The agent that selects and edits a workflow is guided by interaction with the user on the one hand, and the explicit framework (Fig. 3) on the other. The role of the framework is to develop standards for geologists to agree on the definitions and structure of their knowledge, and make that structure explicit and machine-processable. Its role within the Grid-based information system is somewhat analogous to that of the geoscience paradigm within a geologist's brain. Its three components, now considered in turn, are the solid Earth systems metamodel, the associated ontologies, and indexes.

4.3 The Solid Earth Systems Metamodel

The solid Earth systems metamodel is intended to represent a coherent overall structure outlining how geoscientists relate, organize, store, and locate their shared ideas. As described in section 5, actual computer implementations refer to specific aspects of geoscience and require a much more detailed and formalized approach. The structure might be compared to the geographical map referencing system of latitude, longitude, and elevation that defines conventions for referencing points in geographical space, enabling the user to indicate a route across a map by a sequence of point coordinates or to define an irregular area or a volume in three-dimensional space. The metamodel obviously refers to many more dimensions than a conventional map, including the countless dimensions of state-space as well as stratigraphic time and scale-space. As with any other referencing system, the metamodel should provide a means of defining any valid point, but does not imply the existence of information at that point.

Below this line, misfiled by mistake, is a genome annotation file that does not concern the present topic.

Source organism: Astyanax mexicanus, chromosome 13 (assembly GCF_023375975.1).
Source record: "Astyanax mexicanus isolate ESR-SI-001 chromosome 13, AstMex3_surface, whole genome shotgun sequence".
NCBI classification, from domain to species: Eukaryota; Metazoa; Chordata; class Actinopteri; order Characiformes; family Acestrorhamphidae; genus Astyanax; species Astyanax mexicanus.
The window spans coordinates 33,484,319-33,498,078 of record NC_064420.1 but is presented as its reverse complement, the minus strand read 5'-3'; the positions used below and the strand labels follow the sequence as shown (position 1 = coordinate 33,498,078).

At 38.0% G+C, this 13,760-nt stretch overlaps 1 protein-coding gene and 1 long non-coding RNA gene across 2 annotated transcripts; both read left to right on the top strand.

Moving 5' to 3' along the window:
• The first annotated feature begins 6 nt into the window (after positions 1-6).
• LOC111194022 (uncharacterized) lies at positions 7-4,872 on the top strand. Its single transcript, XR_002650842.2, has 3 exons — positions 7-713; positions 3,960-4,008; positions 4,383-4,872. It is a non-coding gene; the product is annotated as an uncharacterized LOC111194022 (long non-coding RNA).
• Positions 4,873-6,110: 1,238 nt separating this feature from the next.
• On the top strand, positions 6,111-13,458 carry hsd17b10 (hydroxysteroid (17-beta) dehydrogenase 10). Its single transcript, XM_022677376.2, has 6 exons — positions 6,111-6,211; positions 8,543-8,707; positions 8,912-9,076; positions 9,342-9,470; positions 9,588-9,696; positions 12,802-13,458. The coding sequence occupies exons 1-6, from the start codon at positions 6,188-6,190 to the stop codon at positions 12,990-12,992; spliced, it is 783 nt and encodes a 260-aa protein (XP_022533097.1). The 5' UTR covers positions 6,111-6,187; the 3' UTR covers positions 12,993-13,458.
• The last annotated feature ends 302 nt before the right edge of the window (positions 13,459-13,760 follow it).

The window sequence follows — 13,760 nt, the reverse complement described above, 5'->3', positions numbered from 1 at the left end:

The solid Earth systems model refers to the three-dimensional disposition and configuration (where things are and how they are arranged) of the present-day observable objects of the solid Earth, and their observed and interpreted properties, composition, and relationships. This is illustrated in Figure 4 as a set of object instances, referring to object classes with specific ontologies and classifications that may or may not be part of a wider system of generic ontologies. The overall arrangement of the Earth components is depicted as a spatial configuration of the object instances, based on spatial relationships and inferred time relationships. Geological processes, which can also be classified and described and may involve a generic ontology, act on the configuration of objects. The objects, processes, and relationships are shown in the inner box of Figure 4.

The model also refers, however, to the events and historical changes throughout geological time, including the past properties and configurations of conceptual objects and the processes and events that created and altered them. These historical changes are arranged in terms of absolute or relative time scales and are seen as essential aspects of the interpretation. Conceptually, the inner (present-day) box has equivalents describing the historical configuration of objects and processes at every moment in the geological time scale. It is therefore shown as enclosed in a second (history) box, referring in another dimension (not shown) to the entire sequence of configurations and the historical changes between them. To make matters more complicated, any of these aspects could be considered at any level of scale, detail, or granularity. The present-day and history boxes are therefore embedded in a third (granularity) box, in yet another dimension (not shown) representing scale-space (3.4), where finer or coarser granularity may indicate change in resolution (the shortest distance apart of two points that can be discriminated on an image) or detail (as in changing from a narrower to a broader term or category).